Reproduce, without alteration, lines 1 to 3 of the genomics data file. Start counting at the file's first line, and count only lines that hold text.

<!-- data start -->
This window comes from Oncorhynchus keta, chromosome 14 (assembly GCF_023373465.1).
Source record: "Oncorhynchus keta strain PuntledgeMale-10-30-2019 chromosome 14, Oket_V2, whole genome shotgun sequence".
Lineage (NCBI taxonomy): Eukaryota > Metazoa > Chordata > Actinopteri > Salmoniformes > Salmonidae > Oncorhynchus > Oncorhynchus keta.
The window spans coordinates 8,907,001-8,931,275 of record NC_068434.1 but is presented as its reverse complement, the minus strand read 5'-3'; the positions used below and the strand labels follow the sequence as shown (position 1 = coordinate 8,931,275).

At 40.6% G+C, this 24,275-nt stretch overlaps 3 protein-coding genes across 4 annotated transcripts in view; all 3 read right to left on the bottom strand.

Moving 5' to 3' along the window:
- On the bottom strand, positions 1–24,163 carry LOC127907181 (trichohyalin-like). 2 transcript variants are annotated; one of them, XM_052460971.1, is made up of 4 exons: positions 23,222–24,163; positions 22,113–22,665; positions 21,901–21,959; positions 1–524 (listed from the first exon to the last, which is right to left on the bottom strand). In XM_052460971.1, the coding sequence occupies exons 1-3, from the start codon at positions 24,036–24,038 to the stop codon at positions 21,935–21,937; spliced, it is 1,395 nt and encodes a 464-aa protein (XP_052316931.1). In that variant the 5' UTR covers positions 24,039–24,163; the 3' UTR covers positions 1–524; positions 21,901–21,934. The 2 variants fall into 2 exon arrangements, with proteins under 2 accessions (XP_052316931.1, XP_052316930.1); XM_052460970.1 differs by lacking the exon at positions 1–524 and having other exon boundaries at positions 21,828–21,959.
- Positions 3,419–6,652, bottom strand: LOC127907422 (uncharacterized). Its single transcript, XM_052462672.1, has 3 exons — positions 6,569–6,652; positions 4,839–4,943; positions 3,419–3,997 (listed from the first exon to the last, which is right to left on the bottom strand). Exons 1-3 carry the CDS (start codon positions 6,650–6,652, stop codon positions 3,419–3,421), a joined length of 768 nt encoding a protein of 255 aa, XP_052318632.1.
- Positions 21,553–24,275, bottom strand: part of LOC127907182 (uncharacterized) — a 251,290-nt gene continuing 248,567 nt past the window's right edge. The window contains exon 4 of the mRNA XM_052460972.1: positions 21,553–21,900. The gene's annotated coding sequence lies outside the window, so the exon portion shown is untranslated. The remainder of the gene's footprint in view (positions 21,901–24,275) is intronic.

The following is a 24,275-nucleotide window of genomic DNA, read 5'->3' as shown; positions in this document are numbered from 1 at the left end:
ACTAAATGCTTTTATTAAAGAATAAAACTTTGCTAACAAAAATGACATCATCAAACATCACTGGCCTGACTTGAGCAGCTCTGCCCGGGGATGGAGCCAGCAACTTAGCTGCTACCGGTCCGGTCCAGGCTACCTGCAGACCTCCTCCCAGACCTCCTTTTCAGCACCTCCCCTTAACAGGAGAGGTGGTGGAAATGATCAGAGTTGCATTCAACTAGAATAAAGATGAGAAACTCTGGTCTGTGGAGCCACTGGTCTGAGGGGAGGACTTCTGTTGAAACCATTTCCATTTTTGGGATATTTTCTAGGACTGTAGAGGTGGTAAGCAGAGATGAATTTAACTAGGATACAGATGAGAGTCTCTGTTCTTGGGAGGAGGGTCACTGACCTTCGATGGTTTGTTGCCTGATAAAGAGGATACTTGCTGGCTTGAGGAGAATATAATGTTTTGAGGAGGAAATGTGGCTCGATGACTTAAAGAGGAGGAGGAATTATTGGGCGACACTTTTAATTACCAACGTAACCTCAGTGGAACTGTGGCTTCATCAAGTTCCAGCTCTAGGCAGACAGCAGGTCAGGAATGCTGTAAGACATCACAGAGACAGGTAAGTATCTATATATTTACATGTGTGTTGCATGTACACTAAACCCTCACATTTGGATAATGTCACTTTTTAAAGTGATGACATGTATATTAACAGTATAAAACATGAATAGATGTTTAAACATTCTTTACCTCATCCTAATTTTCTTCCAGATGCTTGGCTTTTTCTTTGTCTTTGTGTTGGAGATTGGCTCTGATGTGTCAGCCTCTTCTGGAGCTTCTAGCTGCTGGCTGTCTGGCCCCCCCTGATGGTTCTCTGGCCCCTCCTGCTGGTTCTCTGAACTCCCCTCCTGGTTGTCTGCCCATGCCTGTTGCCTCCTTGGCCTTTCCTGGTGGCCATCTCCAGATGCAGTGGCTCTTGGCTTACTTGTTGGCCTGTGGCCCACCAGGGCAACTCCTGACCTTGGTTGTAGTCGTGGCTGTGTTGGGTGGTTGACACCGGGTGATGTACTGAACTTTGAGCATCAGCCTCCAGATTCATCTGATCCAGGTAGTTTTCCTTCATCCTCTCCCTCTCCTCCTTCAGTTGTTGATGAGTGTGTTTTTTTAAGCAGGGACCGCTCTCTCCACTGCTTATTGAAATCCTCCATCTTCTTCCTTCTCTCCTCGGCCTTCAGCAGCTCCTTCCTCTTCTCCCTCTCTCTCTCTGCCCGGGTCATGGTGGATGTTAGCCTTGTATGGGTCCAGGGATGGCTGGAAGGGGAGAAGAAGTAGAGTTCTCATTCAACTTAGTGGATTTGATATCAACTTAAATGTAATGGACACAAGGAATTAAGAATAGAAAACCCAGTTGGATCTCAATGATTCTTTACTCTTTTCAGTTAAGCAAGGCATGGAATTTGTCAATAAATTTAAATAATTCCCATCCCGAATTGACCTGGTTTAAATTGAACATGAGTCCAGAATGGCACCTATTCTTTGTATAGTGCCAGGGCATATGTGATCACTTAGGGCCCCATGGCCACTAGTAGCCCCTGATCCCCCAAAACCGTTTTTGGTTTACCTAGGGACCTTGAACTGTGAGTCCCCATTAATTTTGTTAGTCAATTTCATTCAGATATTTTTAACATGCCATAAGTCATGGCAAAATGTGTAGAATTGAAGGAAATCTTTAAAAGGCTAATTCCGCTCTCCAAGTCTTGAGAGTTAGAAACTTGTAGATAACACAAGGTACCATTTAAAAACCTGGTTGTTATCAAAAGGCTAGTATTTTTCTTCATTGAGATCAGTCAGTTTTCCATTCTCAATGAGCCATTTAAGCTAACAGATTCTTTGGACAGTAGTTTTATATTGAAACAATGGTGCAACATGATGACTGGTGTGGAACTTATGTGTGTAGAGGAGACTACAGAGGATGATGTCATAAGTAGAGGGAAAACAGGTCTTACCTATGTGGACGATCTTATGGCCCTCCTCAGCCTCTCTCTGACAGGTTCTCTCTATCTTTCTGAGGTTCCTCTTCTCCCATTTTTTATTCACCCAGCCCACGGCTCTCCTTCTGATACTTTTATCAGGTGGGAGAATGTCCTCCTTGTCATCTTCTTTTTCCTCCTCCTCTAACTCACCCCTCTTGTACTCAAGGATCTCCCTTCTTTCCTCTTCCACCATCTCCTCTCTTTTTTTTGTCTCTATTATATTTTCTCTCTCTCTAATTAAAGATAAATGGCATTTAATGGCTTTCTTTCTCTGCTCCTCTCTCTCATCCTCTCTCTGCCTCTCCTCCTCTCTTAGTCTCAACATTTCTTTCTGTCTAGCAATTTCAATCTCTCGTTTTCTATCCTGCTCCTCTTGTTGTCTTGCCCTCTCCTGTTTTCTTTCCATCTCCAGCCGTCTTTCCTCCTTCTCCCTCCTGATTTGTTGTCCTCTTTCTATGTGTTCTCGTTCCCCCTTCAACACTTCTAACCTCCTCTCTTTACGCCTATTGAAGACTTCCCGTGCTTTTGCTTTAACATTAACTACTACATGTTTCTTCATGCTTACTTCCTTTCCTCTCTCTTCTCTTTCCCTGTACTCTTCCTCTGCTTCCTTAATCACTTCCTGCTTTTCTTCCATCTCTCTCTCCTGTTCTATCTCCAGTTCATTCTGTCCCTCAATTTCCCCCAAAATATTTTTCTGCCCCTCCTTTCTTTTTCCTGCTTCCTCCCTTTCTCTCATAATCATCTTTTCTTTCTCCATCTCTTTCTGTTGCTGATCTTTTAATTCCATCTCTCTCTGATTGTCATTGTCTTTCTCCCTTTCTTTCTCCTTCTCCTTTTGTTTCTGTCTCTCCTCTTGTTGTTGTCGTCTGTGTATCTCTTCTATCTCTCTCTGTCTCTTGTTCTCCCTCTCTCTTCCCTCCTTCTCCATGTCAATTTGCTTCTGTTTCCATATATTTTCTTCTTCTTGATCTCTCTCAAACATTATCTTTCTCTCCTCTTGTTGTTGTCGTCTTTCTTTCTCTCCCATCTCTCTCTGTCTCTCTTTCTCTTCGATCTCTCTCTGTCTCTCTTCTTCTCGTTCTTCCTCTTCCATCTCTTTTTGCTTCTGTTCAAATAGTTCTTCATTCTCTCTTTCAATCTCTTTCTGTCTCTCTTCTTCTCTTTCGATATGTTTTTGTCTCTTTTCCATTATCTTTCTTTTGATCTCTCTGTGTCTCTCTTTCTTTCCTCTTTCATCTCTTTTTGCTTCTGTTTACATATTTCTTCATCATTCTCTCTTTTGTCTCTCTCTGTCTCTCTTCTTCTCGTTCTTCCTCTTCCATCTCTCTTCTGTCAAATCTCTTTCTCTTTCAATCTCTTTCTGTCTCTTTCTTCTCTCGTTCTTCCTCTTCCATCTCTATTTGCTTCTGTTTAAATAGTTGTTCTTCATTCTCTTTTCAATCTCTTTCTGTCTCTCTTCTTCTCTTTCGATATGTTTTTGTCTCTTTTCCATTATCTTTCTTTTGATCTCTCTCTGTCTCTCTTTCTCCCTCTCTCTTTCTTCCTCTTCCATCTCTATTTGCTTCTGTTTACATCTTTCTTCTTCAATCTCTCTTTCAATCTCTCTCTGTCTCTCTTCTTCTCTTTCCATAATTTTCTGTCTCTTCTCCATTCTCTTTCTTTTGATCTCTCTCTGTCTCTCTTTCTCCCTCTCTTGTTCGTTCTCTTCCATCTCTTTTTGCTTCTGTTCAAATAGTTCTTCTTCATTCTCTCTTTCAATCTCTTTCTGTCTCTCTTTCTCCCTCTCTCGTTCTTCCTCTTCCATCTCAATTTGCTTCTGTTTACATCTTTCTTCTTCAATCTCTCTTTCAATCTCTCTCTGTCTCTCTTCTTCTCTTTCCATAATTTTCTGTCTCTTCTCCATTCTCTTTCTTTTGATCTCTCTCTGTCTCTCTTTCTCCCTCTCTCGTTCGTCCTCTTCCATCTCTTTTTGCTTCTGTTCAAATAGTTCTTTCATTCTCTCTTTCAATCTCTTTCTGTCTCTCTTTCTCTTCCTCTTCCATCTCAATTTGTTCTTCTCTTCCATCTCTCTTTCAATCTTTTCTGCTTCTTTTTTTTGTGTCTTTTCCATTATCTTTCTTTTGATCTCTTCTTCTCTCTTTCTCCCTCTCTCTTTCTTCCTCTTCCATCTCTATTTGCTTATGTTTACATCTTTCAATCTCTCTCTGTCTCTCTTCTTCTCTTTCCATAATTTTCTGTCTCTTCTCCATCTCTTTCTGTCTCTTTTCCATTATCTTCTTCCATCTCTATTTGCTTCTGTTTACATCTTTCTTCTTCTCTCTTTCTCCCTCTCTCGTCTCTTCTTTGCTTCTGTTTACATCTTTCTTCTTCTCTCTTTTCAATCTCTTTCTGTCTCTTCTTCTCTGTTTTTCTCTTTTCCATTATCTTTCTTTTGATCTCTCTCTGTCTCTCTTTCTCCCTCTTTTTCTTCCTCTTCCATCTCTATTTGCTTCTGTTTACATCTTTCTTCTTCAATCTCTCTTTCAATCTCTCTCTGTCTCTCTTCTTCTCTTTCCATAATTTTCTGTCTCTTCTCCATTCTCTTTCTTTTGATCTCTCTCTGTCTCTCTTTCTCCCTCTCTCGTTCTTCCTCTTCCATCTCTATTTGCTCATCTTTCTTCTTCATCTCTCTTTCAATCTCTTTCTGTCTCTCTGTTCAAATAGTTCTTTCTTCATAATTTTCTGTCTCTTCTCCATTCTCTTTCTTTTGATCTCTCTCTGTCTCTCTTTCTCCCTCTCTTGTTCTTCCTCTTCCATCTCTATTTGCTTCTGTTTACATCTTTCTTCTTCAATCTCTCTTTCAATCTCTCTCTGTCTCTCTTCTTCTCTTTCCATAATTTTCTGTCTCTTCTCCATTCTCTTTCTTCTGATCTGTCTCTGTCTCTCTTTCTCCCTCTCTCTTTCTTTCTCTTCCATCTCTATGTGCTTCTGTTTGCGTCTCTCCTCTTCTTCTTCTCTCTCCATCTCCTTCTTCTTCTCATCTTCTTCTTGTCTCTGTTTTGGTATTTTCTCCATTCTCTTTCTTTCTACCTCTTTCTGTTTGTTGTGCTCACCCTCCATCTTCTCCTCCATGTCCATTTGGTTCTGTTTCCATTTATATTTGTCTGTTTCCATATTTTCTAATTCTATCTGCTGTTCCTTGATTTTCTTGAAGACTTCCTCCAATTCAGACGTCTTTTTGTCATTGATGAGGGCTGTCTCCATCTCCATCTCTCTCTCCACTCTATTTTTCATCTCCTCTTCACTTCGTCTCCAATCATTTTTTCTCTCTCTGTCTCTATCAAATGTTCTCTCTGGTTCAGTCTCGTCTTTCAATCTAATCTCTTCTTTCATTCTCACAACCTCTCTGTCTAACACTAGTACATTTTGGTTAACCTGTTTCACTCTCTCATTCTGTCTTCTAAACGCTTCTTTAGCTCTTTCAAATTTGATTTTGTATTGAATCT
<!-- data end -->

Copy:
This window comes from Oncorhynchus keta, chromosome 14 (assembly GCF_023373465.1).
Source record: "Oncorhynchus keta strain PuntledgeMale-10-30-2019 chromosome 14, Oket_V2, whole genome shotgun sequence".
Lineage (NCBI taxonomy): Eukaryota > Metazoa > Chordata > Actinopteri > Salmoniformes > Salmonidae > Oncorhynchus > Oncorhynchus keta.